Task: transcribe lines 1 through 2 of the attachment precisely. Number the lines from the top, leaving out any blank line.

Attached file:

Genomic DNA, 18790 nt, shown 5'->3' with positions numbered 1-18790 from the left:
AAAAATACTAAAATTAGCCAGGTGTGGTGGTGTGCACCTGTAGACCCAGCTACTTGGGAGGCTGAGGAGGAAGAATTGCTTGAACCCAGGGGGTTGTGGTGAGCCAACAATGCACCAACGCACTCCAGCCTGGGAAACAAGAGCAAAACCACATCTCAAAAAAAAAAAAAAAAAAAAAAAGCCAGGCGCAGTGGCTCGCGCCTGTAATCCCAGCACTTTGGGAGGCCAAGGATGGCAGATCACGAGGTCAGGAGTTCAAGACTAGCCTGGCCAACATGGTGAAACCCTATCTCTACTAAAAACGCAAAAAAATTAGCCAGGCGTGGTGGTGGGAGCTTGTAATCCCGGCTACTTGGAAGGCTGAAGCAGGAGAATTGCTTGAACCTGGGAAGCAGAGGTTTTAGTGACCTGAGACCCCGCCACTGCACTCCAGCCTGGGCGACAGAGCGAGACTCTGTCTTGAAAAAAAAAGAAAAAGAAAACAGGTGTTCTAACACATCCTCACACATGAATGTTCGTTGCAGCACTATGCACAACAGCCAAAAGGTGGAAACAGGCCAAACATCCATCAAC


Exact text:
Genomic DNA, 18790 nt, shown 5'->3' with positions numbered 1-18790 from the left:
AAAAATACTAAAATTAGCCAGGTGTGGTGGTGTGCACCTGTAGACCCAGCTACTTGGGAGGCTGAGGAGGAAGAATTGCTTGAACCCAGGGGGTTGTGGTGAGCCAACAATGCACCAACGCACTCCAGCCTGGGAAACAAGAGCAAAACCACATCTCAAAAAAAAAAAAAAAAAAAAAAAGCCAGGCGCAGTGGCTCGCGCCTGTAATCCCAGCACTTTGGGAGGCCAAGGATGGCAGATCACGAGGTCAGGAGTTCAAGACTAGCCTGGCCAACATGGTGAAACCCTATCTCTACTAAAAACGCAAAAAAATTAGCCAGGCGTGGTGGTGGGAGCTTGTAATCCCGGCTACTTGGAAGGCTGAAGCAGGAGAATTGCTTGAACCTGGGAAGCAGAGGTTTTAGTGACCTGAGACCCCGCCACTGCACTCCAGCCTGGGCGACAGAGCGAGACTCTGTCTTGAAAAAAAAAGAAAAAGAAAACAGGTGTTCTAACACATCCTCACACATGAATGTTCGTTGCAGCACTATGCACAACAGCCAAAAGGTGGAAACAGGCCAAACATCCATCAAC